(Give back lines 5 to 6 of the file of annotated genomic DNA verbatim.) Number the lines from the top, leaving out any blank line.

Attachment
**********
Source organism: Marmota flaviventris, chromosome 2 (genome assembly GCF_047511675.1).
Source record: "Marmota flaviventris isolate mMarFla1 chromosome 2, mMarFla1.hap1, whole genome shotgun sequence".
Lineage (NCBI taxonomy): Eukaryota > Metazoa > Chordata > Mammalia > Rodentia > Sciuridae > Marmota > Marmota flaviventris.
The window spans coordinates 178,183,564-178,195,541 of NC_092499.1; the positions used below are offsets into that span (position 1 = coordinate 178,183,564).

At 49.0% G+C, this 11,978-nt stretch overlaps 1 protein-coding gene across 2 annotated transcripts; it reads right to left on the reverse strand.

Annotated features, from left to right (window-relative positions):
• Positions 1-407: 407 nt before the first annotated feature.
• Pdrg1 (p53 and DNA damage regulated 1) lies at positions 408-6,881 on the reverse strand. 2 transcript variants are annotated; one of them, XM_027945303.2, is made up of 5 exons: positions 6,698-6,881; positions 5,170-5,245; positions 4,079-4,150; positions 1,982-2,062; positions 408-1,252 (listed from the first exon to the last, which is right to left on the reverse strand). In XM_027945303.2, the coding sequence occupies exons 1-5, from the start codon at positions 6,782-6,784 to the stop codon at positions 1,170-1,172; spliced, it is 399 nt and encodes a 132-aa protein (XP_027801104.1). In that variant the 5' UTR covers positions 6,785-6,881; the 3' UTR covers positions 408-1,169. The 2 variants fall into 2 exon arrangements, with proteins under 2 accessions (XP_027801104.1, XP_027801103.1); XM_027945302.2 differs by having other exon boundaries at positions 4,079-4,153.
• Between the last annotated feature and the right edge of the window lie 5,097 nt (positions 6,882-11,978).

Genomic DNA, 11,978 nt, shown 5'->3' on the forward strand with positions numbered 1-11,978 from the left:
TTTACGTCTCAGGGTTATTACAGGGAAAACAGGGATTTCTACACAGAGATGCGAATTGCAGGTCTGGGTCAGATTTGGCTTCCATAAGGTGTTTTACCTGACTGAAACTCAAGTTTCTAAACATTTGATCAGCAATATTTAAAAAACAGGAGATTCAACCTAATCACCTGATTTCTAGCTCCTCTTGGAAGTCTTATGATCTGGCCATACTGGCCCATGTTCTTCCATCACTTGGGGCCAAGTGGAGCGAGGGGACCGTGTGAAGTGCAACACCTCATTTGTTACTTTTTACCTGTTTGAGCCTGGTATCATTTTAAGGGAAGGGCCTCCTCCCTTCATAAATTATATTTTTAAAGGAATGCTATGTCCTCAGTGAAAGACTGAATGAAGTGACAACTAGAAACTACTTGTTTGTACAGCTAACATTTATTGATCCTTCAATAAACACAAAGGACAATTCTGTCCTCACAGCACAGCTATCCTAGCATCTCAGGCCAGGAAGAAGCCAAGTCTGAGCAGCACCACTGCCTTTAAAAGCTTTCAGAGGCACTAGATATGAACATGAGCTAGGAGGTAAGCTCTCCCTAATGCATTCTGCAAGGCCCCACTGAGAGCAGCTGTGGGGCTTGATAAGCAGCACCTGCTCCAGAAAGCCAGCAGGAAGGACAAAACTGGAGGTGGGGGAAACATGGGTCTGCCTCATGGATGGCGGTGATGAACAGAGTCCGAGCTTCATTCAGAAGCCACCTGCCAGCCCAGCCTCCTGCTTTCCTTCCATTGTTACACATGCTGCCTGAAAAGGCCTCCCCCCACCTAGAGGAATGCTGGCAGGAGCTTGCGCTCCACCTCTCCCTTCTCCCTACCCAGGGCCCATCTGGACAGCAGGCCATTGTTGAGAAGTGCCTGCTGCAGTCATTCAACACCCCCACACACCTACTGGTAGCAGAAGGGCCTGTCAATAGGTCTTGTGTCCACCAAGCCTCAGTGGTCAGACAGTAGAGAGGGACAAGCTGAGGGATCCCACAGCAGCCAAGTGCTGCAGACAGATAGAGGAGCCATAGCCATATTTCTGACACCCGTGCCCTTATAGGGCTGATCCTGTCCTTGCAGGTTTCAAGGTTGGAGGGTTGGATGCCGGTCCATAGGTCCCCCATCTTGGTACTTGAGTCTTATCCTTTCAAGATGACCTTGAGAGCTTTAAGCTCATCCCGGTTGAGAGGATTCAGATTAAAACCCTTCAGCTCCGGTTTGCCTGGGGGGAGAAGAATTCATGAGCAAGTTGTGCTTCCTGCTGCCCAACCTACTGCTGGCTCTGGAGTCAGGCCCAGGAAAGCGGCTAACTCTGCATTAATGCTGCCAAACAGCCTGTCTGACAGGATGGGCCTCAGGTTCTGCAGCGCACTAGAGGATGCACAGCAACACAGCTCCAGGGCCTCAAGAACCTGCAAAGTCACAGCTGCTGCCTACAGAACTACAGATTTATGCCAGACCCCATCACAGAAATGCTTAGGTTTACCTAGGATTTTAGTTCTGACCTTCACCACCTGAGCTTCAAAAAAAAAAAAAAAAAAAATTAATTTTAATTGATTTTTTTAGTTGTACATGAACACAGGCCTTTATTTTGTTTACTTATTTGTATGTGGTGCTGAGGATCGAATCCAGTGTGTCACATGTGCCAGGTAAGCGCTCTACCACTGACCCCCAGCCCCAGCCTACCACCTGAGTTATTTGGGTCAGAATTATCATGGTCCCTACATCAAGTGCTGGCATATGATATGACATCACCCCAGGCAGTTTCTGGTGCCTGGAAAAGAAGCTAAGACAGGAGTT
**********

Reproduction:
At 49.0% G+C, this 11,978-nt stretch overlaps 1 protein-coding gene across 2 annotated transcripts; it reads right to left on the reverse strand.

Annotated features, from left to right (window-relative positions):